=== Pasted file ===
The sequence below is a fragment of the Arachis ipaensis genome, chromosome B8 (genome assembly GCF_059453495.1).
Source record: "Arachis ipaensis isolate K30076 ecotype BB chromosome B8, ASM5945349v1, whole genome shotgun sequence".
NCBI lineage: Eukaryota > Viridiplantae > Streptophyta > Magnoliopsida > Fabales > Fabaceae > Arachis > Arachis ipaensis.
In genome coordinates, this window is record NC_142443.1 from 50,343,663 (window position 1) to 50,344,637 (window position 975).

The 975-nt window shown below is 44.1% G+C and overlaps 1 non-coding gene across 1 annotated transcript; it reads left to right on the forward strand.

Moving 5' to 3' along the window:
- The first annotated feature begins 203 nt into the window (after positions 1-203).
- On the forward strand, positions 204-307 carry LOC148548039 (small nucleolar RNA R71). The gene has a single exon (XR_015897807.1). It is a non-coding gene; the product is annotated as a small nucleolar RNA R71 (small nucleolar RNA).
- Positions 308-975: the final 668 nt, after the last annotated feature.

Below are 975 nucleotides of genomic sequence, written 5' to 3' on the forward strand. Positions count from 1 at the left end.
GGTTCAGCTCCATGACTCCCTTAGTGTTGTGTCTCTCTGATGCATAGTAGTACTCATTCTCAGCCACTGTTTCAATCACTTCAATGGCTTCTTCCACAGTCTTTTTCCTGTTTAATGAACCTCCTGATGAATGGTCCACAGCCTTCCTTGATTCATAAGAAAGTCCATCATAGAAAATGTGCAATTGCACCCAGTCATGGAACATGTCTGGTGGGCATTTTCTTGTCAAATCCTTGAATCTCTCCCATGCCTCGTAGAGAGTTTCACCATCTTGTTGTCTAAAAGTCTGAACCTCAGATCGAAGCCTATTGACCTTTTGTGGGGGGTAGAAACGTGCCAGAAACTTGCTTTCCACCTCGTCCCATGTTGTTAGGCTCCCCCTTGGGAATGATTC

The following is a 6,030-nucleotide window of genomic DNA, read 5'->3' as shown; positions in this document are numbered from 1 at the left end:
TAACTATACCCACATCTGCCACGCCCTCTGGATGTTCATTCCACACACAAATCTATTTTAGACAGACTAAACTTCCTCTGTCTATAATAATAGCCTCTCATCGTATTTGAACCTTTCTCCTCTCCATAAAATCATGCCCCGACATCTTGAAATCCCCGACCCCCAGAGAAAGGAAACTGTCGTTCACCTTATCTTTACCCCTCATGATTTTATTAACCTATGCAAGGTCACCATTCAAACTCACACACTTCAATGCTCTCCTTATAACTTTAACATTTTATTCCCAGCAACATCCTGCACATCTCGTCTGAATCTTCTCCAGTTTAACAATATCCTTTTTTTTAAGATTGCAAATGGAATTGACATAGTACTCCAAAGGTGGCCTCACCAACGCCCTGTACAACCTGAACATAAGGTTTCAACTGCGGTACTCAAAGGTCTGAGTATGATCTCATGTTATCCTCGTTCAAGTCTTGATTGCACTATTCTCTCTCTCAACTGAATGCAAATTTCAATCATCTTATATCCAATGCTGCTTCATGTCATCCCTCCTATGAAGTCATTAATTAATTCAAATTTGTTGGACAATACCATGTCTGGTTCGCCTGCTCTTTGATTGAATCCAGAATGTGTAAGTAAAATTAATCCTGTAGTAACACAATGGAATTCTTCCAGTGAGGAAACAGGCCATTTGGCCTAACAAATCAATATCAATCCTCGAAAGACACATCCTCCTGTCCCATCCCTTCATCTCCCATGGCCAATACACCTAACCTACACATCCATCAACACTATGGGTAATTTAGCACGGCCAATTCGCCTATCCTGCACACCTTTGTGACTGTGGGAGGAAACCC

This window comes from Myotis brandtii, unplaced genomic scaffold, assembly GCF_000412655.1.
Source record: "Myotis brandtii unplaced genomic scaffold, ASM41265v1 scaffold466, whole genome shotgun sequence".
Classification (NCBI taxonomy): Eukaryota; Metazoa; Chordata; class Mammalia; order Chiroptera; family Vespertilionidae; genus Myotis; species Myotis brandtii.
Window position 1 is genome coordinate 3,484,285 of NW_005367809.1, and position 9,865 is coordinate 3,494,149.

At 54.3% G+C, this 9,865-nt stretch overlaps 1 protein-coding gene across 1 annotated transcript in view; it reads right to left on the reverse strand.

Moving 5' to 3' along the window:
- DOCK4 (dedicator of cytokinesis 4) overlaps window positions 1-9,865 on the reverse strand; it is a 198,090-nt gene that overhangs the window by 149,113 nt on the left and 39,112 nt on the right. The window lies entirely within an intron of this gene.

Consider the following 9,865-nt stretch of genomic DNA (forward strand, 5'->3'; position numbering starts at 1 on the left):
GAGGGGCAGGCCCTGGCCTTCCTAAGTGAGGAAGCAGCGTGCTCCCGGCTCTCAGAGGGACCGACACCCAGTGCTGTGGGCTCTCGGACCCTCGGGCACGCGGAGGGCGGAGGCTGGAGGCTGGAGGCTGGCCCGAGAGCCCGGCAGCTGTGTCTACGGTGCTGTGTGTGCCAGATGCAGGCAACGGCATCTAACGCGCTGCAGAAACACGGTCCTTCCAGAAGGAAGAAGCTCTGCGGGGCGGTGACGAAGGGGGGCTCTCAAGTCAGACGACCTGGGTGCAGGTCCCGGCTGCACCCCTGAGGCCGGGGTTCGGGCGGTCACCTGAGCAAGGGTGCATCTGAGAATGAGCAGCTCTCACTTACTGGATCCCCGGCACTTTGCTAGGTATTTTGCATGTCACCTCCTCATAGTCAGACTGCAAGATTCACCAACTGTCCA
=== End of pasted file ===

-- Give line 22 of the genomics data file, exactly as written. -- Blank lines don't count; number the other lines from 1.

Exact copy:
GAGGGGCAGGCCCTGGCCTTCCTAAGTGAGGAAGCAGCGTGCTCCCGGCTCTCAGAGGGACCGACACCCAGTGCTGTGGGCTCTCGGACCCTCGGGCACGCGGAGGGCGGAGGCTGGAGGCTGGAGGCTGGCCCGAGAGCCCGGCAGCTGTGTCTACGGTGCTGTGTGTGCCAGATGCAGGCAACGGCATCTAACGCGCTGCAGAAACACGGTCCTTCCAGAAGGAAGAAGCTCTGCGGGGCGGTGACGAAGGGGGGCTCTCAAGTCAGACGACCTGGGTGCAGGTCCCGGCTGCACCCCTGAGGCCGGGGTTCGGGCGGTCACCTGAGCAAGGGTGCATCTGAGAATGAGCAGCTCTCACTTACTGGATCCCCGGCACTTTGCTAGGTATTTTGCATGTCACCTCCTCATAGTCAGACTGCAAGATTCACCAACTGTCCA